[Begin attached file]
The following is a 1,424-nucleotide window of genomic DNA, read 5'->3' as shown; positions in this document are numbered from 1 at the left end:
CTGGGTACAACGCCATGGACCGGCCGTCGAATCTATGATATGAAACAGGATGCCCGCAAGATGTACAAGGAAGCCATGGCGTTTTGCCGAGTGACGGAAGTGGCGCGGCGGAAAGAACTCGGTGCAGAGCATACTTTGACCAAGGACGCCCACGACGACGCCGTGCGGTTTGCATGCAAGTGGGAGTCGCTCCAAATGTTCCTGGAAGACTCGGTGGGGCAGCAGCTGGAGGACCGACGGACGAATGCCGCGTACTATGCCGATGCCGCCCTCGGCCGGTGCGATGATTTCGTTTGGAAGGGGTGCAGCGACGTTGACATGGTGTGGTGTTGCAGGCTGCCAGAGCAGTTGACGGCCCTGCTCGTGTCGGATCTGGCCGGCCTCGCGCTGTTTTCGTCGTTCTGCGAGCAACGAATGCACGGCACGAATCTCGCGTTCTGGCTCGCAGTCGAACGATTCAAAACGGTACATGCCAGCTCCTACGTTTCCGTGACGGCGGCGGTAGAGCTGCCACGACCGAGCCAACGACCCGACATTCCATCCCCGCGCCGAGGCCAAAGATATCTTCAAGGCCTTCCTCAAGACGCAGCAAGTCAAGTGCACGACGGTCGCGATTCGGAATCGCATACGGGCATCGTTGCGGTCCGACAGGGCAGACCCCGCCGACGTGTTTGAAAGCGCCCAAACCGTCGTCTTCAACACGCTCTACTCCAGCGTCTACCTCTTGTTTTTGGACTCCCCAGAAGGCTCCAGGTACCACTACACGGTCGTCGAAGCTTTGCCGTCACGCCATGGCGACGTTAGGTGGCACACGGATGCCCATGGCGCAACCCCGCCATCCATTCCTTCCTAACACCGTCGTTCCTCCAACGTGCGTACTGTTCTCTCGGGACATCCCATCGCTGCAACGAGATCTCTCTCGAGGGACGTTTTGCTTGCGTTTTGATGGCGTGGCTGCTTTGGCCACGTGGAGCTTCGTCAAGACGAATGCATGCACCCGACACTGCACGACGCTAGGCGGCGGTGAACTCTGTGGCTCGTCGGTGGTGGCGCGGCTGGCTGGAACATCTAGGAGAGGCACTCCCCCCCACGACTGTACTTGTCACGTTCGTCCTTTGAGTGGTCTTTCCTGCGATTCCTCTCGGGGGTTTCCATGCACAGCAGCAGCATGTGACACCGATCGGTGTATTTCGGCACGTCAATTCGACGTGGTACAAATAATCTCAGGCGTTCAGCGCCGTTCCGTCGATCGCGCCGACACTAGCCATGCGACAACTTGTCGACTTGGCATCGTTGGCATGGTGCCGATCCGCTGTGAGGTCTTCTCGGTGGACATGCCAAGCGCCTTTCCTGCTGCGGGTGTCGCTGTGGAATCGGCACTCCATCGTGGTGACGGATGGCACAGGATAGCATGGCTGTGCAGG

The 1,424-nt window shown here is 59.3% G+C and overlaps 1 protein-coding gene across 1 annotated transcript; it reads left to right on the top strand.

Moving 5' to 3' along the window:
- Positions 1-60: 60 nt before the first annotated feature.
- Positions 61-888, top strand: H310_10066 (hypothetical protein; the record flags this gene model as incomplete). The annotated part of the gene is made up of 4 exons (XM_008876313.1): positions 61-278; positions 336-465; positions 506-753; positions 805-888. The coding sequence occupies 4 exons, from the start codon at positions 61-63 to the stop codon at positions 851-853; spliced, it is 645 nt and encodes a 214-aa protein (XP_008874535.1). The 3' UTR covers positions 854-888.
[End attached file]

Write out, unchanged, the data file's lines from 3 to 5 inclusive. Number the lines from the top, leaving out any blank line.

The 1,424-nt window shown here is 59.3% G+C and overlaps 1 protein-coding gene across 1 annotated transcript; it reads left to right on the top strand.

Moving 5' to 3' along the window:
- Positions 1-60: 60 nt before the first annotated feature.